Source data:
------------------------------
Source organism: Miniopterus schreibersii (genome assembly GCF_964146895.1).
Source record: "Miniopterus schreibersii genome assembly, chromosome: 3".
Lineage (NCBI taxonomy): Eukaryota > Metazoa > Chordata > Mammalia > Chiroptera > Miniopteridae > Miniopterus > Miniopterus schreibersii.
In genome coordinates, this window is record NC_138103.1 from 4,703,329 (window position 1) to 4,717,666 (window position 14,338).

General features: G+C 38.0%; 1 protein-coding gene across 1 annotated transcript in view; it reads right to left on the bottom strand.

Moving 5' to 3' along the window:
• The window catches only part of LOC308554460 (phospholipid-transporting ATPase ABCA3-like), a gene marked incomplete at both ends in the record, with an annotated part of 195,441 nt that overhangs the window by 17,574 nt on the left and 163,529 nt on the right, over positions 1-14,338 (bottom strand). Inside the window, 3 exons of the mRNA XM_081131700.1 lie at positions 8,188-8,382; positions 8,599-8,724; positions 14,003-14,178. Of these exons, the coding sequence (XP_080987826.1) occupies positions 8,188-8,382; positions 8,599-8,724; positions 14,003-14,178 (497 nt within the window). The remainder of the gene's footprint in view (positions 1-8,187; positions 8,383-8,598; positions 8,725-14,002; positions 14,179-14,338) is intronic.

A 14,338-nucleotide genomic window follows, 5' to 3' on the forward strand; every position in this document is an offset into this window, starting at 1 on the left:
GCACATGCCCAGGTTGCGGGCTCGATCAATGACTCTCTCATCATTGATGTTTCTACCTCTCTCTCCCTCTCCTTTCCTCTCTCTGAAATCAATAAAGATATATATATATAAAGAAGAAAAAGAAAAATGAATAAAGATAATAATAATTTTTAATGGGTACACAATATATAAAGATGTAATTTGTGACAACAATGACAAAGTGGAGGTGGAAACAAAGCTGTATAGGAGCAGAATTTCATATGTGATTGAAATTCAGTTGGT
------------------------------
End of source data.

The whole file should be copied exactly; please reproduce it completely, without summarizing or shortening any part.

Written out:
Source organism: Miniopterus schreibersii (genome assembly GCF_964146895.1).
Source record: "Miniopterus schreibersii genome assembly, chromosome: 3".
Lineage (NCBI taxonomy): Eukaryota > Metazoa > Chordata > Mammalia > Chiroptera > Miniopteridae > Miniopterus > Miniopterus schreibersii.
In genome coordinates, this window is record NC_138103.1 from 4,703,329 (window position 1) to 4,717,666 (window position 14,338).

General features: G+C 38.0%; 1 protein-coding gene across 1 annotated transcript in view; it reads right to left on the bottom strand.

Moving 5' to 3' along the window:
• The window catches only part of LOC308554460 (phospholipid-transporting ATPase ABCA3-like), a gene marked incomplete at both ends in the record, with an annotated part of 195,441 nt that overhangs the window by 17,574 nt on the left and 163,529 nt on the right, over positions 1-14,338 (bottom strand). Inside the window, 3 exons of the mRNA XM_081131700.1 lie at positions 8,188-8,382; positions 8,599-8,724; positions 14,003-14,178. Of these exons, the coding sequence (XP_080987826.1) occupies positions 8,188-8,382; positions 8,599-8,724; positions 14,003-14,178 (497 nt within the window). The remainder of the gene's footprint in view (positions 1-8,187; positions 8,383-8,598; positions 8,725-14,002; positions 14,179-14,338) is intronic.

A 14,338-nucleotide genomic window follows, 5' to 3' on the forward strand; every position in this document is an offset into this window, starting at 1 on the left:
GCACATGCCCAGGTTGCGGGCTCGATCAATGACTCTCTCATCATTGATGTTTCTACCTCTCTCTCCCTCTCCTTTCCTCTCTCTGAAATCAATAAAGATATATATATATAAAGAAGAAAAAGAAAAATGAATAAAGATAATAATAATTTTTAATGGGTACACAATATATAAAGATGTAATTTGTGACAACAATGACAAAGTGGAGGTGGAAACAAAGCTGTATAGGAGCAGAATTTCATATGTGATTGAAATTCAGTTGGT